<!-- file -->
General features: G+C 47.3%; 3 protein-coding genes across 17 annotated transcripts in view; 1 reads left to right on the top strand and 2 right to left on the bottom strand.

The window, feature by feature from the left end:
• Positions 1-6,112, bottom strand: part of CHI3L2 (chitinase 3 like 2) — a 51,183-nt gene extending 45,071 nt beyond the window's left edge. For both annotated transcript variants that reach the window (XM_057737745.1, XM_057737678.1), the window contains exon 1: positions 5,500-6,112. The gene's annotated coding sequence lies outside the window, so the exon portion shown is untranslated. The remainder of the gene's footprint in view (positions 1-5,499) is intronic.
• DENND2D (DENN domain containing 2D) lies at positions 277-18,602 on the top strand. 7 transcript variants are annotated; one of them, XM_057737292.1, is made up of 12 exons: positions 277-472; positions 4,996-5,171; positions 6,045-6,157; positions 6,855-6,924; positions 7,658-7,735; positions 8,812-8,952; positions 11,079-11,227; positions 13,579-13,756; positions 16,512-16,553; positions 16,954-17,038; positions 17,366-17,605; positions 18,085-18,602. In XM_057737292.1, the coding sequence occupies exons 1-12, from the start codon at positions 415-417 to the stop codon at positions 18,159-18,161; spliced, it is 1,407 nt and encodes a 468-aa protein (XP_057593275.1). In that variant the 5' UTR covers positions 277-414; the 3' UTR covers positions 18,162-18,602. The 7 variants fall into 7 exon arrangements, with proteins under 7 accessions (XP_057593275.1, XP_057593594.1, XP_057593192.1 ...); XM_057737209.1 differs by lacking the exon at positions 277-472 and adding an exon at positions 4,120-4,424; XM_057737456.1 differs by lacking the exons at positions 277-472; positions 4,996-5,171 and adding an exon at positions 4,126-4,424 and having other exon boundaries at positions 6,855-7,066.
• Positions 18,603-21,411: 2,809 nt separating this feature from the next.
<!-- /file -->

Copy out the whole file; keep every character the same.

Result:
General features: G+C 47.3%; 3 protein-coding genes across 17 annotated transcripts in view; 1 reads left to right on the top strand and 2 right to left on the bottom strand.

The window, feature by feature from the left end:
• Positions 1-6,112, bottom strand: part of CHI3L2 (chitinase 3 like 2) — a 51,183-nt gene extending 45,071 nt beyond the window's left edge. For both annotated transcript variants that reach the window (XM_057737745.1, XM_057737678.1), the window contains exon 1: positions 5,500-6,112. The gene's annotated coding sequence lies outside the window, so the exon portion shown is untranslated. The remainder of the gene's footprint in view (positions 1-5,499) is intronic.
• DENND2D (DENN domain containing 2D) lies at positions 277-18,602 on the top strand. 7 transcript variants are annotated; one of them, XM_057737292.1, is made up of 12 exons: positions 277-472; positions 4,996-5,171; positions 6,045-6,157; positions 6,855-6,924; positions 7,658-7,735; positions 8,812-8,952; positions 11,079-11,227; positions 13,579-13,756; positions 16,512-16,553; positions 16,954-17,038; positions 17,366-17,605; positions 18,085-18,602. In XM_057737292.1, the coding sequence occupies exons 1-12, from the start codon at positions 415-417 to the stop codon at positions 18,159-18,161; spliced, it is 1,407 nt and encodes a 468-aa protein (XP_057593275.1). In that variant the 5' UTR covers positions 277-414; the 3' UTR covers positions 18,162-18,602. The 7 variants fall into 7 exon arrangements, with proteins under 7 accessions (XP_057593275.1, XP_057593594.1, XP_057593192.1 ...); XM_057737209.1 differs by lacking the exon at positions 277-472 and adding an exon at positions 4,120-4,424; XM_057737456.1 differs by lacking the exons at positions 277-472; positions 4,996-5,171 and adding an exon at positions 4,126-4,424 and having other exon boundaries at positions 6,855-7,066.
• Positions 18,603-21,411: 2,809 nt separating this feature from the next.